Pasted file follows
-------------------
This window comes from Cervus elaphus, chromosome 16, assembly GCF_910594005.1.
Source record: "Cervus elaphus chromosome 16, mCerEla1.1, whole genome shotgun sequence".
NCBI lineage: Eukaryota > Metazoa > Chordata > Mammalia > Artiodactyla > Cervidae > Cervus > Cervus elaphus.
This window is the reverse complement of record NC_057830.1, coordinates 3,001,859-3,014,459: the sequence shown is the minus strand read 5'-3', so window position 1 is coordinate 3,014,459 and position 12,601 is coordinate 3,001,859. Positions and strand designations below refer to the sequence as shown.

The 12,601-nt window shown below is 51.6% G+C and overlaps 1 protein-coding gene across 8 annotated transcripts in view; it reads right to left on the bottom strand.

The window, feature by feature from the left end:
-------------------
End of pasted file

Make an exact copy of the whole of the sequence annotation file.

This window comes from Cervus elaphus, chromosome 16, assembly GCF_910594005.1.
Source record: "Cervus elaphus chromosome 16, mCerEla1.1, whole genome shotgun sequence".
NCBI lineage: Eukaryota > Metazoa > Chordata > Mammalia > Artiodactyla > Cervidae > Cervus > Cervus elaphus.
This window is the reverse complement of record NC_057830.1, coordinates 3,001,859-3,014,459: the sequence shown is the minus strand read 5'-3', so window position 1 is coordinate 3,014,459 and position 12,601 is coordinate 3,001,859. Positions and strand designations below refer to the sequence as shown.

The 12,601-nt window shown below is 51.6% G+C and overlaps 1 protein-coding gene across 8 annotated transcripts in view; it reads right to left on the bottom strand.

The window, feature by feature from the left end: